Objectives: (1) To describe the accuracy of self-report and administrative claims for measuring mammography adherence among low-income women; (2) to determine whether the accuracy of self-report differed between telephone interview and mailed questionnaire; and (3) to explore whether the method of measuring adherence affected associations between mammography adherence and participant sociodemographic characteristics.
Design: Retrospective cohort study of women receiving care from a Philadelphia Medicaid Managed Care Organization (MCO).
Participants: Three hundred and ninety-nine low-income women eligible for screening mammography of whom 64% were African American, 14% Caucasian, 13% Hispanic, and 8% Asian American.
Measures: Self-reported use of mammography screening, administrative mammography claims data, and dates of mammograms from radiology facility records. The "gold standard" categorized women as having undergone screening if they had either a billing claim or facility record for a mammogram in the past 12 months.
Main results: Two hundred and eighty-three of the 399 women reported having had a mammogram in the past 12 months. The sensitivity of self-report was 0.93, specificity was 0.54, positive predictive value was 0.70, and negative predictive value was 0.86. One hundred and seventy-nine of the 399 women had a claim for a mammogram in the past 12 months. The sensitivity of claims data was 0.83 with a negative predictive value of 0.84. The sensitivity of self-report was higher with telephone data collection (0.98) than with mailed data collection (0.82), while the specificity was higher with mail (0.64) than telephone (0.50). African American race was associated with adherence to screening recommendations when mammography use was measured by self-report (RR 1.31, P = 0.002) but not when it was measured by claims or facility validation (RR 1.03, P = 0.56, and RR 1.12, P = 0.15, respectively).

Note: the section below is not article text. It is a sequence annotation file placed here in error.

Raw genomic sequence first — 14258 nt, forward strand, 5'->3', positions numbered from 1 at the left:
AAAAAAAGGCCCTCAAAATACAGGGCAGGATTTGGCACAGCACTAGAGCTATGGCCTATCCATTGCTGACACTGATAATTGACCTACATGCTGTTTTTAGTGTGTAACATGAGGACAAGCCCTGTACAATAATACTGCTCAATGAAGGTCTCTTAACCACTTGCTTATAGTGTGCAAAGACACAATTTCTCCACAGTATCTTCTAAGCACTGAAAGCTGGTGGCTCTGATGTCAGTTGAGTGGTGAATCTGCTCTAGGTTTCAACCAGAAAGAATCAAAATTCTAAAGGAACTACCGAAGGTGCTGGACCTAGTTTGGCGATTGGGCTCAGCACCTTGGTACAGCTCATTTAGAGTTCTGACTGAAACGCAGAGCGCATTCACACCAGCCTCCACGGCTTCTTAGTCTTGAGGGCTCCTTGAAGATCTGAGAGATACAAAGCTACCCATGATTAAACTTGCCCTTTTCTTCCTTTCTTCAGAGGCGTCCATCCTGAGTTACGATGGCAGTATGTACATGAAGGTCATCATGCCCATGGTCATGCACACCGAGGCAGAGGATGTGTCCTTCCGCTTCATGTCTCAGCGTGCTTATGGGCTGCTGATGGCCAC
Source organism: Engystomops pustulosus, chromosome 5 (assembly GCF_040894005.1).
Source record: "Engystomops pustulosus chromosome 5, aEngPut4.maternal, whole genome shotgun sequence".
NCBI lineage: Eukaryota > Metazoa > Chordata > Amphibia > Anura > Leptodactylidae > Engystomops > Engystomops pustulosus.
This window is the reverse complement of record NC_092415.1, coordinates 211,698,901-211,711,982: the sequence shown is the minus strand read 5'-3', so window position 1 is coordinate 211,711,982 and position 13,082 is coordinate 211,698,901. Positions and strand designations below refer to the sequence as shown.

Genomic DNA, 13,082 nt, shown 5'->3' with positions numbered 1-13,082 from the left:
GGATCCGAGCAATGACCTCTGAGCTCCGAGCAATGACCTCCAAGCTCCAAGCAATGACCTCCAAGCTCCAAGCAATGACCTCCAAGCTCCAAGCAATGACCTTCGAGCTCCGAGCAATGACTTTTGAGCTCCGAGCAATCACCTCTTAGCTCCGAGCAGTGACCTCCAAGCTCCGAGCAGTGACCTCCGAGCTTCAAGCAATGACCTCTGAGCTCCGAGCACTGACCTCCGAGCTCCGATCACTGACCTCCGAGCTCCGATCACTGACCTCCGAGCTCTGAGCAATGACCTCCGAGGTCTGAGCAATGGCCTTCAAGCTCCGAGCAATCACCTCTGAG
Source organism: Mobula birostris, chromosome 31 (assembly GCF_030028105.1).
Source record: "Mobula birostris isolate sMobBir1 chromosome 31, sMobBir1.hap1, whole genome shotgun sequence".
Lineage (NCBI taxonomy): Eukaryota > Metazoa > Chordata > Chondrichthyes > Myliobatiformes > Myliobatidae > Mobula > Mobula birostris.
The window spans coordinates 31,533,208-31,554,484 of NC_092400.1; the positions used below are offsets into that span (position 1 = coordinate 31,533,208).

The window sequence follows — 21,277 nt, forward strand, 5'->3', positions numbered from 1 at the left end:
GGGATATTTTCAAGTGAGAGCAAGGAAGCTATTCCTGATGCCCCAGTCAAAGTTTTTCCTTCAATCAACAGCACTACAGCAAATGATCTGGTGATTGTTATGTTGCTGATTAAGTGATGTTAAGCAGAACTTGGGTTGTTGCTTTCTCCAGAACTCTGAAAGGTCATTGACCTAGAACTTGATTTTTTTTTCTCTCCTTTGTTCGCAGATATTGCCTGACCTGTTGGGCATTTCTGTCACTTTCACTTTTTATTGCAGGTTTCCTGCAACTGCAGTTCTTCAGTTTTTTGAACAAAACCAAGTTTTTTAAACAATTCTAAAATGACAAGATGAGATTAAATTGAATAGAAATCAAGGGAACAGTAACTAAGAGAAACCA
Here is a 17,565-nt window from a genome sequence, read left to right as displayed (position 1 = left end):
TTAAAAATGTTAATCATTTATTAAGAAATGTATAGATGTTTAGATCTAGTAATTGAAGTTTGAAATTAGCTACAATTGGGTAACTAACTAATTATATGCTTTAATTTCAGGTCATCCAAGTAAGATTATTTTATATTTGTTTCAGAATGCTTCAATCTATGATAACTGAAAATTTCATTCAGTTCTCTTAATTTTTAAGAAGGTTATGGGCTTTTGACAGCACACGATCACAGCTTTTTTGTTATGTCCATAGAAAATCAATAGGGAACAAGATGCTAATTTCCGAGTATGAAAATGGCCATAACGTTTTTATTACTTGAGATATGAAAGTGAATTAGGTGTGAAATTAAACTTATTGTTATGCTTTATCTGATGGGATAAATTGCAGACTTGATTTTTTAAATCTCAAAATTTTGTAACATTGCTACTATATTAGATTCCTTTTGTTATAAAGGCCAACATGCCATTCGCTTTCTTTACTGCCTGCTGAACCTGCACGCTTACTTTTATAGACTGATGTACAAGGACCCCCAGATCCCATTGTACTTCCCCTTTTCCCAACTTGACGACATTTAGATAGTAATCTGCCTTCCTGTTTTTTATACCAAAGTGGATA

Conclusions: Accurate measurement of adherence to mammography screening among low-income women is difficult. Self-report substantially overestimates adherence (particularly when collected through telephone interviews), while also misclassifying some women who underwent screening as not having been screened (particularly when collected through mailed questionnaires). In contrast, administrative claims data substantially underestimates adherence. Inaccurate measurement of mammography adherence can lead to a biased understanding of the factors associated with adherence.